PORTLAND, Ore. -- With same-store sales up 7.4% in the third quarter of 1996, leased-space operator BlowOut Video here has set its sights on more supercenter growth and adding more supermarket chains to its roster.
"We've embarked on a plan of controlled growth," said Steve Berns, president and chief executive officer. "We believe that it will be a combination of growth with the nation's largest retailer, Wal-Mart, and growth through selective regional grocery chains, including Ralphs."
Berns would not comment on how many stores the company expects to add next year and what other supermarket chains are candidates for BlowOut store-within-a-store video departments. BlowOut was spun off as a separate public company by shared-transaction-fee distributor Rentrak Corp., Portland, Ore., last month.
The company now operates video sections in 12 stores of Ralphs Grocery Co., Compton, Calif. -- six in Ralphs supermarkets and six in Food 4 Less units; 153 in Wal-Mart Supercenters, Bentonville, Ark.; and 35 in Super Kmart Centers operated by Kmart, Troy, Mich. Three departments in Super Kmart Centers have opened during the fourth quarter. The company has also closed down 26 underperforming units during 1996, 23 in Wal-Mart Supercenters and three in Super Kmart Centers. The Ralphs departments are doing "very well," noted Berns.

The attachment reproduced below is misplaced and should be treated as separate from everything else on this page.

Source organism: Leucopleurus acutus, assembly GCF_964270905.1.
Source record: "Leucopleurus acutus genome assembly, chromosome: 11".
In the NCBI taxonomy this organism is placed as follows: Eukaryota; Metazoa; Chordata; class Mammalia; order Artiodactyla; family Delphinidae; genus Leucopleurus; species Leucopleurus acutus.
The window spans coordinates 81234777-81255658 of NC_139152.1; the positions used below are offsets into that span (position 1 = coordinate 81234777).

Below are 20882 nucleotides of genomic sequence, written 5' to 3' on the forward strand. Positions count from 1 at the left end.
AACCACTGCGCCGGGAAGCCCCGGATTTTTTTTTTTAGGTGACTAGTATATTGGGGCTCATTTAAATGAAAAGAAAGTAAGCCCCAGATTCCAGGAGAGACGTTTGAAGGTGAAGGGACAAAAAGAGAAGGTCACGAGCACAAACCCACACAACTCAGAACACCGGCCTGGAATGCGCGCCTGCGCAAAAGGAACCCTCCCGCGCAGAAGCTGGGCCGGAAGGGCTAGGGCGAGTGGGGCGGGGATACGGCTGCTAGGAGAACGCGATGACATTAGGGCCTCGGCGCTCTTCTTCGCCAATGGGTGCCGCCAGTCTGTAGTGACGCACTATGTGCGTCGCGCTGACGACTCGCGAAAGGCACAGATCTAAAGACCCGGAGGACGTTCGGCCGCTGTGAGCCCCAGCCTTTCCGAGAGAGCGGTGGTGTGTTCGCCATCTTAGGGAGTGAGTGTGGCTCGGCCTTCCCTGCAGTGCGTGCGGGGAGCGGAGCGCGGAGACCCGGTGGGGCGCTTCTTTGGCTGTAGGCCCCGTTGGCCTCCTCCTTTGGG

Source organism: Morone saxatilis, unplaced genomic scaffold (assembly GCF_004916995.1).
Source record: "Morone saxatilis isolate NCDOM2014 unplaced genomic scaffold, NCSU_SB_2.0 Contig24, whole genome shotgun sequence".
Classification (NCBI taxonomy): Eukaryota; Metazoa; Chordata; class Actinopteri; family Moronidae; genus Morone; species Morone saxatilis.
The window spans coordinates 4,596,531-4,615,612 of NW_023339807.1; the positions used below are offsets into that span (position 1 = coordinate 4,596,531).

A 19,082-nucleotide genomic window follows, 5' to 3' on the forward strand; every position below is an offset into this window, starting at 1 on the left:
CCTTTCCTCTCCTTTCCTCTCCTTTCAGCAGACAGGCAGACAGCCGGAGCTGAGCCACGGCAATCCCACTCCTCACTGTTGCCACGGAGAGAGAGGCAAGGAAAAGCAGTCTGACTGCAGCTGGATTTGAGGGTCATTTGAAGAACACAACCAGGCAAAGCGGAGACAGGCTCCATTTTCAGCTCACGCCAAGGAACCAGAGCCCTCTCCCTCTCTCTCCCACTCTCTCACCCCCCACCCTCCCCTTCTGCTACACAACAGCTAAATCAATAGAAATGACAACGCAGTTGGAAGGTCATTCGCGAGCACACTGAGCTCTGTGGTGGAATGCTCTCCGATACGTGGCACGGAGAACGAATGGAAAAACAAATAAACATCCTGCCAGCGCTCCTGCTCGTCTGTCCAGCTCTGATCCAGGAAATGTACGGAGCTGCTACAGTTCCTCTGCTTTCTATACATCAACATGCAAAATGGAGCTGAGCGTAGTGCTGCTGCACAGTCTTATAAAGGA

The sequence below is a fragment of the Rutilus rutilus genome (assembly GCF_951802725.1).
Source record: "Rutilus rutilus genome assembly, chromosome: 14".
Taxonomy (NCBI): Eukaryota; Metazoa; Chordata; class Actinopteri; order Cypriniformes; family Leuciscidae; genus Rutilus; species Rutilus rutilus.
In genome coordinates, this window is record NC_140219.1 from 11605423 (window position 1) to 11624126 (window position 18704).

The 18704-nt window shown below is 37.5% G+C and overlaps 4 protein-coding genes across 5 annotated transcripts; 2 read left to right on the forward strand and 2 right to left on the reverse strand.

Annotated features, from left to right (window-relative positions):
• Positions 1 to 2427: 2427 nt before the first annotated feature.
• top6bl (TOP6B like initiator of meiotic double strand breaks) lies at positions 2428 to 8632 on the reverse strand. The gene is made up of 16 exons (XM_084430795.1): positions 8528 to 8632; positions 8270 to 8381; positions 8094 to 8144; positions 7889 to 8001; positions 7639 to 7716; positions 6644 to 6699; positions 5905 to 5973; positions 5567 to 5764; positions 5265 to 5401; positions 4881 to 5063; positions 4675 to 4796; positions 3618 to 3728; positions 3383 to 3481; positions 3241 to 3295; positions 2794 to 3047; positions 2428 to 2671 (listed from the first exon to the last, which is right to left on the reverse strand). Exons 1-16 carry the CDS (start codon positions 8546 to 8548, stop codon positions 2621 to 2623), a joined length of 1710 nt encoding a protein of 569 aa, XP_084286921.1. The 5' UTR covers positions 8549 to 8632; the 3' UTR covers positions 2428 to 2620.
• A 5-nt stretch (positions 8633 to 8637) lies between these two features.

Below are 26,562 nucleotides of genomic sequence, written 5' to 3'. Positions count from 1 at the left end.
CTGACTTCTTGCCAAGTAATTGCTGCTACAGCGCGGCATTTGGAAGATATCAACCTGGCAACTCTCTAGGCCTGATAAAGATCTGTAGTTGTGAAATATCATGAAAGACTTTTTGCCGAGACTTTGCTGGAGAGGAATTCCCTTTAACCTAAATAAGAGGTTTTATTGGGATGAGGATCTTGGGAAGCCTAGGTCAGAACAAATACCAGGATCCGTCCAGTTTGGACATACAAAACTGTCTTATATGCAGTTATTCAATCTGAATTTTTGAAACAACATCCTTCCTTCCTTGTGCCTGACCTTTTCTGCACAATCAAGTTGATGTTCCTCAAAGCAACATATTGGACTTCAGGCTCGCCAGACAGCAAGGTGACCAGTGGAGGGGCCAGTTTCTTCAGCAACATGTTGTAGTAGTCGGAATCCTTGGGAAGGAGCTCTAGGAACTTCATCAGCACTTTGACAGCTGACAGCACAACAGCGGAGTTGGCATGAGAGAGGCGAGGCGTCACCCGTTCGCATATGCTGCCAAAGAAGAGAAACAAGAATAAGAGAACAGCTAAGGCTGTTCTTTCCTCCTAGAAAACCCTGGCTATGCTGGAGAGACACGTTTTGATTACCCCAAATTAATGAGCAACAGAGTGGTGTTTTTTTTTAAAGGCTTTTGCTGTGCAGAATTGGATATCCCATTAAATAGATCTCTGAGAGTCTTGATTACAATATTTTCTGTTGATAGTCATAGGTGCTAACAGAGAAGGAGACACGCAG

"We inherited a lot of stores that were underperformers. We've given them every opportunity to turn around. Most of them have, but some have not," said Berns. BlowOut was created in 1995 out of four separate corporations that were operating the departments, and has since opened more at a rapid clip, keeping up with the expansion of the Wal-Mart Supercenters and adding departments to the stores that Ralphs bought from Smith's Food & Drug Centers, Salt Lake City, earlier this year.
BlowOut has an exclusive arrangement with Ralphs, but not with Wal-Mart, which also has Blockbuster leased-space departments in some of its supercenters on a test basis. Rent is percentage-only of revenues with no base, according to an investment report by Pennsylvania Merchant Group, West Conshohocken, Pa. There is a revenue volume escape clause and the host store builds out the space, the report said.
Cost for opening the typical 1,000-square-foot department with 4,000 rental units is about $94,000, said the report. Revenues, the report added, break down as follows: video rentals 68%, previously viewed sales 18%, video game rentals 10%, new sell-through tapes 3% and other 1%.